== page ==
"'Let a great wall of rock rise up all across the earth!'

"No sooner said than done. A great wall of rock did rise up and that is why the Rocky Mountains stretch along the continent to this day.

"When the Head came to the wall of rock it could not get over it at first; but by perseverance at last succeeded, and went rolling on as before. Then Wisukatcak threw the fire steel behind him and cried:

"'Let a great lire rise up and stretch across the earth !' So a great lire rose up, the remains of which can be seen in the extensive volcanoes of the Sierra and Rocky Mountains. When the Head came to the fire it stopped; but after a time got through, singed and roasted, and went rolling 011 again, calling for her children. Then Wisukatcak threw the awl behind him and cried : ' Let a great hedge of thorns spring up, and reach across the earth !' At once the thorns sprang up, forming a seemingly impassable wall, parts of which may yet be seen in the hedges of giant cactus plants in the South. But in some way the head managed to get through, and went rolling on, calling for her children. After a time Wisukatcak and his brother came to a large river, and seeing a pelican swimming about, he said: ' Grandfather, take us across to the other side, for our mother is coming after us and will kill us.'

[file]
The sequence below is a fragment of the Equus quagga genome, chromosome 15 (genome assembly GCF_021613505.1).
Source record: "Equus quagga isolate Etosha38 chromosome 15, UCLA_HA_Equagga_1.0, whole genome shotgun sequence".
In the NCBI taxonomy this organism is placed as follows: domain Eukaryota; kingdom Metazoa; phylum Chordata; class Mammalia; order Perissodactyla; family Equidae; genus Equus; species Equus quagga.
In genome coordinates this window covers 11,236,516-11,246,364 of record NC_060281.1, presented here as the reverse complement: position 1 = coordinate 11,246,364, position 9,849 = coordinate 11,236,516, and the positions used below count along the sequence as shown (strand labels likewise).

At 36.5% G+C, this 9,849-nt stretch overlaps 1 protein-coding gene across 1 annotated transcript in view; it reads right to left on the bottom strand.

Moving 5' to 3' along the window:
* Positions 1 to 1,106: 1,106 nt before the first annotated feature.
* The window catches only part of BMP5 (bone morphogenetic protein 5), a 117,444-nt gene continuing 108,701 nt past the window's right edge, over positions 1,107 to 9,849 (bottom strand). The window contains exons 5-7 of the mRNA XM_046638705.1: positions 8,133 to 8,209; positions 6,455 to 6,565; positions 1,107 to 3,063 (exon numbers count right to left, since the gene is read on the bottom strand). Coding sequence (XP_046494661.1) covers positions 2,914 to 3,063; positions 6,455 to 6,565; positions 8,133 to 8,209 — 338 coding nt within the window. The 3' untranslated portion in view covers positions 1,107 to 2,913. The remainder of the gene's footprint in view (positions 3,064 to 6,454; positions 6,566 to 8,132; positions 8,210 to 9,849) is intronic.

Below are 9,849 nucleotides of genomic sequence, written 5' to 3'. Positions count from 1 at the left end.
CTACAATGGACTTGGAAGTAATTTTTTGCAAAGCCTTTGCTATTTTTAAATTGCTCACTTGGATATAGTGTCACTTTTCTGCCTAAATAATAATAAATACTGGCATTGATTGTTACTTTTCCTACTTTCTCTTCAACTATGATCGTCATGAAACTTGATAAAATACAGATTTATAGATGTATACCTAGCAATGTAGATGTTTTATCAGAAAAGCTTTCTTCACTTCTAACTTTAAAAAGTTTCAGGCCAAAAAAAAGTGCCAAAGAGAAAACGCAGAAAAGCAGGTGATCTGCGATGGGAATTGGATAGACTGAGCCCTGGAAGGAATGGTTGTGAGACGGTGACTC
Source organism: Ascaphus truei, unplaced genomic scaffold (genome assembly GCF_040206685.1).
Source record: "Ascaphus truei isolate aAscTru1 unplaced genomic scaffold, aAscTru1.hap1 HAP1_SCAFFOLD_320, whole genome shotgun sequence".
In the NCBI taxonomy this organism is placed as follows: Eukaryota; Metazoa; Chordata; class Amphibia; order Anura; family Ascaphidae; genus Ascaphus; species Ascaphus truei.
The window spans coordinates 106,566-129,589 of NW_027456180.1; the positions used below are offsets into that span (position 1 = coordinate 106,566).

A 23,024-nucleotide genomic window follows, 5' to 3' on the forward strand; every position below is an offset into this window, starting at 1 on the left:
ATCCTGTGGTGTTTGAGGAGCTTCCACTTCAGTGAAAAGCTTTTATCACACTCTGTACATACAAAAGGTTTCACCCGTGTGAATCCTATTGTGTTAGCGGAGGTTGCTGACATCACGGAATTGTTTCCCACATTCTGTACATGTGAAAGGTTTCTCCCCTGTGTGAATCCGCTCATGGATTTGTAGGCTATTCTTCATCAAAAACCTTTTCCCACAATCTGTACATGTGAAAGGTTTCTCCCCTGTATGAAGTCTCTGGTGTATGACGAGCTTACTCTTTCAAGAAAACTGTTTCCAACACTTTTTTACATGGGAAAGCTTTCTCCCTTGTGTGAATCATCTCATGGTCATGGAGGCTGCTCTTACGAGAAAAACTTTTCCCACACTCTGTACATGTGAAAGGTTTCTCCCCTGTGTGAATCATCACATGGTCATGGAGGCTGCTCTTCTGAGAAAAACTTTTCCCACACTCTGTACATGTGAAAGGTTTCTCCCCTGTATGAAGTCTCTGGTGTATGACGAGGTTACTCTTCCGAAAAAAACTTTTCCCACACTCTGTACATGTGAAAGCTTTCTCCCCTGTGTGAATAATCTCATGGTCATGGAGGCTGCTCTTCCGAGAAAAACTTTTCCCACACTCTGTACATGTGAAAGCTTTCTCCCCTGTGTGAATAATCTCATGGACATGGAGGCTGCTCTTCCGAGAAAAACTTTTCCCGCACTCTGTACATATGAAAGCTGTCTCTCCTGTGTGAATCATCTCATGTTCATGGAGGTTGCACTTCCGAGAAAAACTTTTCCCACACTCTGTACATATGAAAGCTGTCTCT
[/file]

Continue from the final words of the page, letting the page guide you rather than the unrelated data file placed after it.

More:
"So the pelican took them on his back and carried them safely to the other side.

"After a time the Head came to the river, and seeing the pelican, said: ' I am going after my children. Take me to the other side and I will marry you.'

"But the pelican did not seem to be very anxious for this, and went to work very slowly. The Head tried to hurry him up, but he said: ' You must sit still, my neck is very sore.'

"Near the middle of the river were some boulders rising above the water, and the pelican, suddenly throwing his burden upon one of these, broke the Head all to pieces, and the brains may be seen to this day floating 011 the river in flood time in large masses of foam. So this was the end of Wisukatcak's mother.

"Wisukatcak and his brother journeyed on till they came to a beautiful lake with a sandy beach, where they remained; and Wisukatcak did all he could to amuse his brother. Among other things he made him a ball. One day, when playing with-it, the ball fell into a canoe which they had not noticed before, in which sat an old man, whose name was Wamishus. Wisukatcak called to him and said:

"Throw back my brother's ball. He wants to play with it.'

"But Wamishus said: ' Come into the canoe and get it yourself.'

But Wisukatcak did not like to go. Then the old man said: ' Let your brother come and get it.'

"But the brother would not go; so Wisukatcak concluded to go himself. Then Wamishus put his paddle from the canoe to the shore and said: